The dangers of moving home on Twitter
As The Guardian’s technology editor Charles Arthur (@charlesarthur) astutely noted, this makes PC Pro 0.8% more efficient on Twitter, which is the biggest efficiency saving we’ve made in years, but not the real reason we decided to make the move.
When we first joined Twitter in 2008, some charlatan had already laid claim to the @pcpro address and was using it to divert people to a rather shady, ad-filled website (no it wasn’t www.pcpro.co.uk, before someone makes the joke on comments). He made one tweet in two years, yet somehow accumulated hundreds of followers – doubtless people who came looking for PC Pro and blithely followed the wrong account.
We made a couple of previous attempts to convince Twitter to reallocate the @pcpro account to us over the past couple of years, but didn’t receive a reply to our email/tweets. Finally, after a third attempt last week, we received a reply from Twitter, saying it was prepared to hand over the account.
Things went quiet for a few days, until last night – on my way home on the train from dinner with friends – I checked my work email and found a message from Twitter support telling me @pc_pro had been transferred to @pcpro. Without any warning whatsoever, Twitter had called the removal vans and shunted PC Pro and its followers off to a new home.
This, naturally, came as something of a surprise to our news editor Nicole Kobie, who is out in San Francisco covering the Intel Developer Forum, and suddenly found that our Twitter account had disappeared. There’s no redirect from www.twitter.com/pc_pro to www.twitter.com/pcpro. Twitter simply moved the account – and our 3,000+ followers – to the new address and wiped @pc_pro clean.
Naturally, I tweeted our followers to inform them of the change of address and then, a nanosecond after pressing the send button, it dawned on me: could someone now register @pc_pro and take advantage of all the followers, goodwill and incoming links that we’ve generated on that address for the past two years. The answer? Yes, they blinking well could.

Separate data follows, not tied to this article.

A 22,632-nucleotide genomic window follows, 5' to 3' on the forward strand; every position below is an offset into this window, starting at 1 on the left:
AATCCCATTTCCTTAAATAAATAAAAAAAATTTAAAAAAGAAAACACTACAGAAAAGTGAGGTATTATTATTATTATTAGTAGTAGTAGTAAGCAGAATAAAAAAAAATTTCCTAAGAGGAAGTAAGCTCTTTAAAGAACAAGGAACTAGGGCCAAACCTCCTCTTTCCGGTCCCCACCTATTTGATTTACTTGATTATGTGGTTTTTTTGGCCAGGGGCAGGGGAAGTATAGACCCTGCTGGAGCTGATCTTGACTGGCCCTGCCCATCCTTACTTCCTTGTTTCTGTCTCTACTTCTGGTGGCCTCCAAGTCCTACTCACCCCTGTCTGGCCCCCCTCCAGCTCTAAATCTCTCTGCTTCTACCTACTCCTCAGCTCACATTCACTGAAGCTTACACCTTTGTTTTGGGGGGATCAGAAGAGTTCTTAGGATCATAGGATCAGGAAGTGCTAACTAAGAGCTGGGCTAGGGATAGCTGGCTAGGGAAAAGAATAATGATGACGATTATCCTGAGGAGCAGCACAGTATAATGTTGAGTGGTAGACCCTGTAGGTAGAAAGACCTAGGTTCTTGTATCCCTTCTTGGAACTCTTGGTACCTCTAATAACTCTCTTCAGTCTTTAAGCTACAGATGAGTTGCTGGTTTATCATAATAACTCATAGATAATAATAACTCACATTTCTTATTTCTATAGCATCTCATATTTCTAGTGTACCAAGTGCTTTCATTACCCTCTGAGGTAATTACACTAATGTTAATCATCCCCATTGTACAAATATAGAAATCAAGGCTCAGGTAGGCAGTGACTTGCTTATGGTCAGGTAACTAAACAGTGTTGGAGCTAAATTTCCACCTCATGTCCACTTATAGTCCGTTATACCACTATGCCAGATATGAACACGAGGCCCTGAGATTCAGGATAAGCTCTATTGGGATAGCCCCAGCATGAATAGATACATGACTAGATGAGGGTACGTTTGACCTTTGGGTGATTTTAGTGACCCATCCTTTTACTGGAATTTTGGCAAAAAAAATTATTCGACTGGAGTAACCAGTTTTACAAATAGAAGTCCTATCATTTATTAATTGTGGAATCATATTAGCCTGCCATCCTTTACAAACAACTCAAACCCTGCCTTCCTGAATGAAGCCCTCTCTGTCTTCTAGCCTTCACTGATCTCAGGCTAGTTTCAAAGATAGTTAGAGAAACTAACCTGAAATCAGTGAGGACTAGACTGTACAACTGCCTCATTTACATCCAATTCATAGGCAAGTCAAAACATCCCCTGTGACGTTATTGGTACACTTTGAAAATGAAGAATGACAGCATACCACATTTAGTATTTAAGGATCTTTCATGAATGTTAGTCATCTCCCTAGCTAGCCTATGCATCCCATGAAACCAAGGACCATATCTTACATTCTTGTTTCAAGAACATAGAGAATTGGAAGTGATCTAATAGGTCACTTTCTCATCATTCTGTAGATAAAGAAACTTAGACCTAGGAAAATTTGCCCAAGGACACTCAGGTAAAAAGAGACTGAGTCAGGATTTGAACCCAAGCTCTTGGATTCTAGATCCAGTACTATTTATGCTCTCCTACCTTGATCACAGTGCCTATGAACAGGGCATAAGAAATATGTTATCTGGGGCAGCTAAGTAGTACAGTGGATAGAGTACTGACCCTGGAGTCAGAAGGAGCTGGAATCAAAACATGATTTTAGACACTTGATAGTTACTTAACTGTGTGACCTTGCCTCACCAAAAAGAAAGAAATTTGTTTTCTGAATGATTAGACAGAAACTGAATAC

Unbelievably, Twitter had simply thrown the @pc_pro address back into the pool, waiting for any chancer, cybersquatter or rival to move onto our abruptly vacated patch. Having solved one cybersquatting problem, Twitter had potentially created another, far larger one.
By the time I realised this, my train was barrelling through the leafier parts of Sussex, where there’s more chance of bumping into Gandhi on a moped than a 3G signal. Thus, at 11:30pm last night, I was sat on a deserted Burgess Hill station with my laptop and 3G dongle, desperately trying to re-register the @pc_pro account before (a) some other blighter swiped it; and (b) I was mugged.
Thankfully, I managed to get there before anyone else and prevent @pc_pro from being taken hostage. But I really shouldn’t have had to rely on pure luck.
Twitter needs a much more grown-up approach to account transfers. Account holders should be warned when their account is being switched over so they can alert their followers; the old account page should redirect to the new one, at least for a month or so; and the old account shouldn’t just been thrown instantly back into the pool for any @Tom, @Dick or @Harry to snaffle it.
Movers: consider yourself warned.